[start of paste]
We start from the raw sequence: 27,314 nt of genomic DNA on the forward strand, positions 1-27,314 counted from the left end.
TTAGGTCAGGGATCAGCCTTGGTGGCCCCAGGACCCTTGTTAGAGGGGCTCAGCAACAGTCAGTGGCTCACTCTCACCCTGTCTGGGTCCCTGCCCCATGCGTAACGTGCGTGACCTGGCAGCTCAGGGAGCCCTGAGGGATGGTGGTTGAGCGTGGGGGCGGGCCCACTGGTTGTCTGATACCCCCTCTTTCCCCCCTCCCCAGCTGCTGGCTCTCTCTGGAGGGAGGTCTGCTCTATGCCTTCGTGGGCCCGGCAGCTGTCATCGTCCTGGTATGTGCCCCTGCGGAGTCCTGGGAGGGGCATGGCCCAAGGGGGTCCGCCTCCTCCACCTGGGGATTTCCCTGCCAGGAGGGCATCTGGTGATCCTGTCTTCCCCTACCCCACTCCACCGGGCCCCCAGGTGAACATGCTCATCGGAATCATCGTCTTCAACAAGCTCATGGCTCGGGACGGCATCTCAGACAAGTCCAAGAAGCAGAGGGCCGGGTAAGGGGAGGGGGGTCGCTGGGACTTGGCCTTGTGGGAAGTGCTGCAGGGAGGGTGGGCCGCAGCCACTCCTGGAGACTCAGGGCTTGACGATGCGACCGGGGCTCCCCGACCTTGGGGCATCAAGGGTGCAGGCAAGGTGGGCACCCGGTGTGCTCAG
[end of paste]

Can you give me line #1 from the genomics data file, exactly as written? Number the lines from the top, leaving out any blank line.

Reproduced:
We start from the raw sequence: 27,314 nt of genomic DNA on the forward strand, positions 1-27,314 counted from the left end.